A local Nissan Pulsar television commercial has been banned twice in two months by the Advertising Standards Bureau (ASB) for depicting unsafe driving.
Spruiking the new Nissan Pulsar SSS, the ad shows a man driving through the streets as his seemingly pregnant wife is in the passenger seat appearing to be in labor. When the couple arrives at a hospital, the man looks at his watch and proclaims a “personal best”, then the woman lifts her jumper to reveal a pillow playing the part of the baby bump.
Reported by Mumbrella, the ASB investigated the ad following complaints that is displayed dangerous and illegal behaviour and promoted unsafe driving.
In June, the ad was first deemed to breach clause 2(a) of the Federal Chamber of Automotive Industries (FCAI) Advertising for Motor Vehicles Voluntary Code of Practice that states: “Advertisements for motor vehicles do not portray ... unsafe driving, including reckless or menacing driving that would breach any Commonwealth law or the law of any State or Territory in the relevant jurisdiction in which the advertisement is published or broadcast.”
While Nissan “respectfully” maintained that the TVC did not breach the clause, it did, in “good faith”, modify the ad by lowering engine noise volume, adding a ‘Filmed under controlled conditions’ clause and removing tyre squeal as well as the words ‘quick’ and ‘go’ from the dialogue.
The re-edited ad screened but again received criticism for promoting irresponsible driving and unjustified hooning.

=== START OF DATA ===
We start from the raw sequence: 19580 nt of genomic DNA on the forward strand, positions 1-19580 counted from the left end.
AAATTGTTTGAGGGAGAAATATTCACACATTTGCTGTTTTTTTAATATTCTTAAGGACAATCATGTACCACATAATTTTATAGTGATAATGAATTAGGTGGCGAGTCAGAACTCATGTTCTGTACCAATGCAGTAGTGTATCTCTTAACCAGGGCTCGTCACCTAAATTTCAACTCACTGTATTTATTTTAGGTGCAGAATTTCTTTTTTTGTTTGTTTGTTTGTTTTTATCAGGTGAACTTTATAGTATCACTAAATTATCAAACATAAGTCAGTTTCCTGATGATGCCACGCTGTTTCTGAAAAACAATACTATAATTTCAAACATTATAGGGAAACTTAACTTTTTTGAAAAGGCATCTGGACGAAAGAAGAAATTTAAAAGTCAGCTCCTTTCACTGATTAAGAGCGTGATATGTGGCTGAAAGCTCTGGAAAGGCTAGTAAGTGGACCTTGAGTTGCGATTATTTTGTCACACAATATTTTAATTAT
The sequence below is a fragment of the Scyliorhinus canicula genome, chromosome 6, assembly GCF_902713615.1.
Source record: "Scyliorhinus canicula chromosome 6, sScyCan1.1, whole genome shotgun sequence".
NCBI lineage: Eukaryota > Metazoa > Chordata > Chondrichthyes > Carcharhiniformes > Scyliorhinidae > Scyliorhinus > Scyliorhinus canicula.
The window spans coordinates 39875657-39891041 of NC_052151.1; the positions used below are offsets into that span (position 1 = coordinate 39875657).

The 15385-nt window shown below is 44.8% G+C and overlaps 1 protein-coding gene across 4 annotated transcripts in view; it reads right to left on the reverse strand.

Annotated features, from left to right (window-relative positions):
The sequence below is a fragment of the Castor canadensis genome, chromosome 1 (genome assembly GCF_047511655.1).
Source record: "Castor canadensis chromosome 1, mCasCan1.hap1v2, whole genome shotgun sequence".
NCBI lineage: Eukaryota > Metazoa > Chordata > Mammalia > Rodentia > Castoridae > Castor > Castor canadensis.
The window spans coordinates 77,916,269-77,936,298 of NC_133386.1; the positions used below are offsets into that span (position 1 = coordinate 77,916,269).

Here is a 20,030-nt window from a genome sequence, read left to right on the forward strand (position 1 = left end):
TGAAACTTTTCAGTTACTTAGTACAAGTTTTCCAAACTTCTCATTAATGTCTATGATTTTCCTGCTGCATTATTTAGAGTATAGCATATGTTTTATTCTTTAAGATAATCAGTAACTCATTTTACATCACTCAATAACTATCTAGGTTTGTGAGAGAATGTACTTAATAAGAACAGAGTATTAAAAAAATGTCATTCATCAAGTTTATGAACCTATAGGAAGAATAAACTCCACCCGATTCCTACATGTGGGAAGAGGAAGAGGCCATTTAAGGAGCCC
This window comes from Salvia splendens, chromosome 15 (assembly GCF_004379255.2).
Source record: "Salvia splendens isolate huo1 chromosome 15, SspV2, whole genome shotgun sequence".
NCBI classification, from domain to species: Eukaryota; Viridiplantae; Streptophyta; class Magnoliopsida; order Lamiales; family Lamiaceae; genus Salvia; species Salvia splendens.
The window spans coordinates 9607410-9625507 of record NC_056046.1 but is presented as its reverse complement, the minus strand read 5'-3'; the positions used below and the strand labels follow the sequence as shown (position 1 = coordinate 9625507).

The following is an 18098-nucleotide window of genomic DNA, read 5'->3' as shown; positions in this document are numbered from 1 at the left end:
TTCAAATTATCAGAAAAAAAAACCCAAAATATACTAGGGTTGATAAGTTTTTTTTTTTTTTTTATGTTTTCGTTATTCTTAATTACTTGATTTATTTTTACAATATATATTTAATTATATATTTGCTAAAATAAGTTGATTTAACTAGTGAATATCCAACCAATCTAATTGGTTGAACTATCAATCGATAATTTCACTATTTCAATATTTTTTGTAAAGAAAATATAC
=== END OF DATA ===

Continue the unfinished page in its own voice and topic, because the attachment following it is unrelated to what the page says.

The ASB again investigated and determined that the ad still depicted unsafe driving and was in breach of the code.
Nissan responded by saying it respectfully maintained that the modified TVC did not breach clause 2(a) of the FCAI Code, however, in order to address the comments made by the ASB, it would make further modifications to the ad.
These included the removal of the words “10.24. Personal best” from the voiceover, several driving shots, revving sounds and a stopwatch beep sound as well as several other changes aimed at slowing down the driving footage. The newly modified ad has been released online.
In response to television ads from Volvo and Suzuki being banned by the ASB in 2012, the Australian government launched an inquiry into vehicle advertising in May that year. The six-month inquiry by the Department of Infrastructure and Transport was aimed at examining the effectiveness of the current voluntary code on vehicle advertising in Australia.
What do you think of the ad?